To the Point . . .
Have a Prosperous New Year!
Needing half a million dollars a day just to keep his ministry going, Bakker had become consumed with raising funds to the point that he stooped to fraud to get what he wanted. The tail, as Bakker put it, began to wag the dog (Christianity Today, Dec. 7, 1998). In his drive for success and a ready acceptance of his message, Bakker emphasized that God wanted above all things for people to enjoy material prosperity. Bakker used to love to display 3 John 2, "Above all things God wants you to prosper," across the TV screen as he was appealing for money. The underlying message was that if you gave to PTL Ministries, God would bless and prosper you.
After Jim Bakker was in prison, he was forced to re-evaluate his prosperity teaching. He realized that he had overlooked numerous warnings in Scripture about the deceitfulness and danger of riches. Material prosperity was not the absolute in God's purposes for people that he had taught and upon which he had built his ministry. The warnings of Jesus, in particular, struck home to Bakker and helped him to gain a more balanced perspective on prosperity. Yet the truth Bakker came to understand through painful experience, was already embedded in the verse that he so often loved to quote.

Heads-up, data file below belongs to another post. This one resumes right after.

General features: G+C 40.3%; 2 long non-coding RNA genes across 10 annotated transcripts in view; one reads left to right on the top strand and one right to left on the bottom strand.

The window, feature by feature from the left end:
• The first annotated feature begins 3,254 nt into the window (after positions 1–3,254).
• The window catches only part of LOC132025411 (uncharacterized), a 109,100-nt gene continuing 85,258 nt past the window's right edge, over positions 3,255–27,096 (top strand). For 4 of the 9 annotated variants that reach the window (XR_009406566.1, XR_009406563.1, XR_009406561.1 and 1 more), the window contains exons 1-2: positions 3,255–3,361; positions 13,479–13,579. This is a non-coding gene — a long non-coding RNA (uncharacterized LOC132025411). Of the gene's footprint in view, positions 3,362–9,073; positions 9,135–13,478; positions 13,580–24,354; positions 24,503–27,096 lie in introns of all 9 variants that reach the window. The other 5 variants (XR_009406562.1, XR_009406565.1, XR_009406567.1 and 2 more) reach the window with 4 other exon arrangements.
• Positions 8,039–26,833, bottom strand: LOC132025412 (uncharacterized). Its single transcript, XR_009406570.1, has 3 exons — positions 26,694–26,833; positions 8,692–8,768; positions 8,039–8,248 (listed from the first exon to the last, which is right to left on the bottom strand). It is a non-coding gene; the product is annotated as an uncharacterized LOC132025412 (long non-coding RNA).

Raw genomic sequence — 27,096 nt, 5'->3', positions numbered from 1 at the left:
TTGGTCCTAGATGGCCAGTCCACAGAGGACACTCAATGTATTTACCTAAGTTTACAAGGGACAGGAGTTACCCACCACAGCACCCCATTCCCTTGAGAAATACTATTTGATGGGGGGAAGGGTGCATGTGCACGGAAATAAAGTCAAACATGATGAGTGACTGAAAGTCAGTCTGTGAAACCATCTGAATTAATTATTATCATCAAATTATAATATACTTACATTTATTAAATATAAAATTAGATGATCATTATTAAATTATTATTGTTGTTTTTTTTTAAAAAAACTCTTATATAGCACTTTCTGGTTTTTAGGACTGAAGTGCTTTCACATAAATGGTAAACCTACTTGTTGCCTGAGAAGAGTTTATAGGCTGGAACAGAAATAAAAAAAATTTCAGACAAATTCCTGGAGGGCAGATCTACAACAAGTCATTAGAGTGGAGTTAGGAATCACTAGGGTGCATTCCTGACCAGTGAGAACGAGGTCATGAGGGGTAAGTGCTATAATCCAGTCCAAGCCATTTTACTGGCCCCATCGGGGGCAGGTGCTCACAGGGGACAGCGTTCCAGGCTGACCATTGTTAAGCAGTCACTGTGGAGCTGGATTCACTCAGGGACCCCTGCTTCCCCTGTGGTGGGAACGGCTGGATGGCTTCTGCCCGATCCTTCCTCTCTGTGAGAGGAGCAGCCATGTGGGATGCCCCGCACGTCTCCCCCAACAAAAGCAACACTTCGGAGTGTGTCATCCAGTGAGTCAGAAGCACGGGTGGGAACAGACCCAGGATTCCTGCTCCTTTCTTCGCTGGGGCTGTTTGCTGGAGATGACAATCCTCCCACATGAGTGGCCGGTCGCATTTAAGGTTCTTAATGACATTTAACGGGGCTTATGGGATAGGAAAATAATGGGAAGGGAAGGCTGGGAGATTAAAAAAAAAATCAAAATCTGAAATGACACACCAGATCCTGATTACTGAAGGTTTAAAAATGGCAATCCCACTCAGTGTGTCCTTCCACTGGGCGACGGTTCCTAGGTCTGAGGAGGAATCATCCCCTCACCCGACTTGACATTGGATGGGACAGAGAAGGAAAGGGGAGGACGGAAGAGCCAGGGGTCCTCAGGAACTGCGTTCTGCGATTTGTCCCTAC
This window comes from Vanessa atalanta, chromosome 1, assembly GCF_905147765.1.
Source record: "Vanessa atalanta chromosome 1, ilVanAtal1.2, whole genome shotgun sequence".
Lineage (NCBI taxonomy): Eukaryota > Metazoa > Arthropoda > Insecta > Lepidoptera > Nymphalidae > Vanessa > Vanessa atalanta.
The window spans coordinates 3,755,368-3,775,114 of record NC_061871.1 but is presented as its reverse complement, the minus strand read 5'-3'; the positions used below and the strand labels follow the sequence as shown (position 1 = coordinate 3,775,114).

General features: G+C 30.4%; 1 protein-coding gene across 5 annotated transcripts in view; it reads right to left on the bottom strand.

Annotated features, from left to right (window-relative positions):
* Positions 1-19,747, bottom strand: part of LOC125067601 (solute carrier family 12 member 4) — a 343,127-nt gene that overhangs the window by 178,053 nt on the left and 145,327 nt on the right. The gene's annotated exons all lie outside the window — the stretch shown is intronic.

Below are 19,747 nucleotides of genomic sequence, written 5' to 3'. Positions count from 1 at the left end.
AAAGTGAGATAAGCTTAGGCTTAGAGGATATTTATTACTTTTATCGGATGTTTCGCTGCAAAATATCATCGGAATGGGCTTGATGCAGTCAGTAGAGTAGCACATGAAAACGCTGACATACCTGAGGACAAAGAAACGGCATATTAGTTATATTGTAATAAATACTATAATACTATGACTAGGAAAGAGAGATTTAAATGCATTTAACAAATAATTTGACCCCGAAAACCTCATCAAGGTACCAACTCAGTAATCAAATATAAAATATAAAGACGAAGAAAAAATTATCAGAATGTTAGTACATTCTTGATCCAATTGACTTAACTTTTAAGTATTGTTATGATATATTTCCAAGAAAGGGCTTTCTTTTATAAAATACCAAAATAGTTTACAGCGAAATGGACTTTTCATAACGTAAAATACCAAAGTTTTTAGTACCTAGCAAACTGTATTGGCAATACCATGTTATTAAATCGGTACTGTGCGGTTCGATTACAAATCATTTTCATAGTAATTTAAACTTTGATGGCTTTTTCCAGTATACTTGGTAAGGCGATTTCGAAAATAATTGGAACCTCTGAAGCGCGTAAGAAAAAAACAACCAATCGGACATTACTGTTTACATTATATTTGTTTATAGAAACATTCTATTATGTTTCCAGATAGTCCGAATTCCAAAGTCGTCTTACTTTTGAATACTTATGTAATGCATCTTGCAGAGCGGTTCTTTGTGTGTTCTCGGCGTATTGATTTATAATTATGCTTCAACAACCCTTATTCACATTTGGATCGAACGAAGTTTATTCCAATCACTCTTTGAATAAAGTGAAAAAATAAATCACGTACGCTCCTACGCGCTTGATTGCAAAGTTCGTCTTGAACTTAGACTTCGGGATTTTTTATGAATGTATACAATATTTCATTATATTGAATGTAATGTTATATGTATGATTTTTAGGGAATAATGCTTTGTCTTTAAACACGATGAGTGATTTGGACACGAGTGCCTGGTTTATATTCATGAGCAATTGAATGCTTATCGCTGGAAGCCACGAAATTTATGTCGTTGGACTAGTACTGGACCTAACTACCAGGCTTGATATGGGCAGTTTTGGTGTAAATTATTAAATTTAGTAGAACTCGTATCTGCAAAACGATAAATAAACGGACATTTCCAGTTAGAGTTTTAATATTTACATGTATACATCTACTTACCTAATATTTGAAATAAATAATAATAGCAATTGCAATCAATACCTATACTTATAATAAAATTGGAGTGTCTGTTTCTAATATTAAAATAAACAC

The apostle John's wish for his dear friend, Gaius, was that he may enjoy good health and that all might go well with him even as his soul was getting along well. John thus tied the two aspects of material prosperity and spiritual prosperity together. He wanted Gaius to enjoy both physical well-being as well as spiritual well-being. However, the spiritual well-being was uppermost in the apostle John's mind and that is what he proceeds to affirm and encourage in Gaius' life. John had heard of Gaius' faithfulness to the truth, and his continuing adherence to the truth in the way he lived, and it was this that was of greatest significance and encouragement to John (3 John 3-4).
John would have never wanted his friend to prosper physically at the expense of his spiritual well-being. He would have agreed with Jesus' sentiment that, "what good is it for a man to gain the whole world and yet forfeit his soul?" (Mark 8:36). John's wish for his friend was that he would enjoy health and wealth to the extent that all was going well for his soul as he remained faithful to the truth of the gospel in his life. When we wish one another a prosperous new year, it is this wish of John's that should best be echoing through our thoughts and prayers.
Philip Barr, Belleville, PA
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